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Uniform Probability Model

The probability model of a discrete random variable was evident to you before you took this course. Sure, the notation is new but in playing games like craps you knew the probabilities of interest; eg, probability of a "7". Recall that in general, the probability model of a discrete random variable with range $\{1,2, ..., k\}$ consists of probabilities P(X = i) for i = 1,2, ..., k. The probability of a continuous random variable is not as evident. Lets begin with an example where we know the answers. This will motivate the continuous probability model.

Suppose we choose a real number at random between 0 and 1. Let X be the number chosen. Then X is a continuous random variable with the interval (0,1) as its range. Certain probabilities are obvious here:

1.
The probability that X is between 0 and 1/2 is 1/2.

2.
The probability that X is between 1/2 and 1 is 1/2.

3.
The probability that X is between 0 and 1/4 is 1/4.

4.
The probability that X is between 1/2 and 3/4 is 1/4.

5.
The probability that X is between 1/8 and 2/8 is 1/8.
Are you ready for the big jump? What's the probability that X is between a and b when a and b are real numbers between 0 and 1? It's b - a, the length of the interval. Go back to the list above and check if this isn't so for those cases. This leads to the following, though:
1.
The probability that X is between 1/4 and 3/4 is 1/2.

2.
The probability that X is between 3/8 and 5/8 is 1/4.

3.
The probability that X is between 7/16 and 9/16 is 1/8.

4.
The probability that X is between 15/32 and 17/32 is 1/16.
Note that we could continue this list forever. Each of the above intervals contains the number 1/2 and that further the length of each succeeding interval is getting smaller. Hence, we must have P(X = 1/2) = 0. But this is true for any real number a between 0 and 1; i.e., P(X = a) = 0. In general, for continuous random variables the discrete probability model will not work. But the probabilities of intervals are the probabilities of interest and this is how we define the model.

For a continuous random variable X whose range is the interval (c,d) the probability model  of X is a curve f(x) such that the probability that X is between a and b is the area under the curve between a and b, that is, for some function f(x) the P(a < X < b) is the area under the curve as shown in Figure 5.1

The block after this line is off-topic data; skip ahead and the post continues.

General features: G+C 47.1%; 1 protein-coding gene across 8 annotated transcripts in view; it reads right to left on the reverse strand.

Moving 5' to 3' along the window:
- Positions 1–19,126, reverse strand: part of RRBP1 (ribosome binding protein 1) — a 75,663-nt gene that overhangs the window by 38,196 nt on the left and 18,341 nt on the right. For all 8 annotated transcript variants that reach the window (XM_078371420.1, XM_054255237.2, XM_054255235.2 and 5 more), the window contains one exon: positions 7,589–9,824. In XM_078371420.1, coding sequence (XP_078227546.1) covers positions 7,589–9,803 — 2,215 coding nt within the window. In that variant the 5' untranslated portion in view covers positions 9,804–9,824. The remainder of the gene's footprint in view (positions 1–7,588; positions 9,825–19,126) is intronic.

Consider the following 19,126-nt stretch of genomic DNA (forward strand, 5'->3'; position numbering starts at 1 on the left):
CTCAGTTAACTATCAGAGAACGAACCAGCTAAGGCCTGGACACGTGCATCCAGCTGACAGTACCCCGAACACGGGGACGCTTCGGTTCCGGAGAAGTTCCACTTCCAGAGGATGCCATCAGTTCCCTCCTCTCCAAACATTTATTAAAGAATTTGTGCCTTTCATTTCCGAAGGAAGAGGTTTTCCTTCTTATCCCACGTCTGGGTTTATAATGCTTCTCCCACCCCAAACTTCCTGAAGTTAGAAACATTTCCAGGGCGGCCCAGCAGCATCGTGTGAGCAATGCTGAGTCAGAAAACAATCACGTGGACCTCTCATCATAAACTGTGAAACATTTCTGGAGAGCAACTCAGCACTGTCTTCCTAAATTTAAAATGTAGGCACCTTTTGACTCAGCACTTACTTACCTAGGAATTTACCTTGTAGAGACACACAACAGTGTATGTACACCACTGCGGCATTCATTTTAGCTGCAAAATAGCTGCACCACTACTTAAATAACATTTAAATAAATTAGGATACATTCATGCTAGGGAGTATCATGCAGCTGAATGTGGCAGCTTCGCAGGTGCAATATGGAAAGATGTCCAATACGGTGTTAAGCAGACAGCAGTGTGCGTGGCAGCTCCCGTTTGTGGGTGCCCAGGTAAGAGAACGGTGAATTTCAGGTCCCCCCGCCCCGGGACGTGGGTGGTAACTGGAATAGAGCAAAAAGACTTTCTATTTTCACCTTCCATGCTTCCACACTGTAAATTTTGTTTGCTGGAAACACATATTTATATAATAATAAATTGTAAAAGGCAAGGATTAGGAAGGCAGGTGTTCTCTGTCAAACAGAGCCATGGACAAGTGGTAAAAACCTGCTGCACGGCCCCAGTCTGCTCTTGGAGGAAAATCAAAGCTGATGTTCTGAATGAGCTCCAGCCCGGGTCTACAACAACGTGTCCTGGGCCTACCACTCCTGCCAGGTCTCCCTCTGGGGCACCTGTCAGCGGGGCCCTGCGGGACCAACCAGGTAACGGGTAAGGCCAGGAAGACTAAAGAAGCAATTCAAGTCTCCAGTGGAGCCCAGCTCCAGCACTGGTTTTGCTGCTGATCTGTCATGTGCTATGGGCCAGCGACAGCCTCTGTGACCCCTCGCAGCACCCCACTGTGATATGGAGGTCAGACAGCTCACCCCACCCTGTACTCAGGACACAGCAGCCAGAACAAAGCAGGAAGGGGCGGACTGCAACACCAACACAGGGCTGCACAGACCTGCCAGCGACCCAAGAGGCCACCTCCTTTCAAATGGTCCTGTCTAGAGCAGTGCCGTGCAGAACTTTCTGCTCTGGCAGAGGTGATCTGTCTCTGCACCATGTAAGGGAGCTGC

Figure 5.1: Area under the curve
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\begin{center}
\epsfig{file=fig16.ps, height=5in, width=5in, angle= -90}\end{center}\end{figure}

Notice that f(x) cannot be negative and that the total area under the curve must be one.

Consider the above example where X is a number chosen at random between 0 and 1. If we draw a straight line with slope 0 and height 1 above the interval (0,1), then the area under this line over the interval (a,b) is $(b - a) \times 1 = b-a$, which is our desired probability. The curve is given in Figure 5.2. This is called the uniform probability model .


  
Figure 5.2: Uniform(0,1)
\begin{figure}
\begin{center}
\epsfig{file=fig17.ps, height=5in, width=5in, angle= -90}\end{center}\end{figure}

Here's a second example. Suppose we choose a point at random inside the unit circle, a circle with radius 1 and center at the origin, (sketch it!).


  
Figure 5.3: Circle with radius 1
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\begin{center}
\epsfig{file=fig18.ps, height=5in, width=6in, angle= -90}\end{center}\end{figure}

Let X be the distance between the chosen point and the origin, (sketch it!). See my sketch in Figure 5.3. Then the range of X is between 0 and 1, just like the uniform. But the probabilities are unlike the uniform. For example, it is much more likely that X is between 3/4 and 1 than between 0 and 1/4, (Why? Sketch it!). In fact, you can show that the probability model for X is a line over the interval (0,1) with intercept at the origin and slope 2 (a triangle!, sketch it!). The graph is


  
Figure 5.4: Triangular distribution
\begin{figure}
\begin{center}
\epsfig{file=fig19.ps, height=5in, width=5in, angle= -90}\end{center}\end{figure}

Recall that the area of a triangle is $\frac{1}{2} \times$ base $\times$ height. Show that the area of the triangle is 1. Next shade in the area under the curve from 1/4 to 3/4. Determine this area. You have just found P(1/4 < X < 3/4).


Exercise 6.1.1  
1.
Let X be a number chosen at random between 8 and 10. Determine the probabilities that X is between 8.5 and 9.5 and X is between 8.5 and 8.7. Determine the probability that X is between a and b. Verify that the probability model for X has the graph given in Figure 5.5.


  
Figure 5.5: Uniform(8,10)
\begin{figure}
\begin{center}
\epsfig{file=figex51.ps, height=5in, width=5in, angle=-90}\end{center}\end{figure}

2.
For the second example above, find the probability that X is between 0 and 1/2.
3.
For the second example above, find the probability that X is between 3/4 and 1.
4.
For the second example above, find the probability that X is between 0 and 1/4.
5.
For the second example above, (choose a point at random inside the unit circle), find c so that the probability that X is between 0 and c is 1/2. (Hint Sketch it!).


next up previous contents index
Next: Parameters Up: Continuous Probability Models Previous: Continuous Probability Models

2001-01-01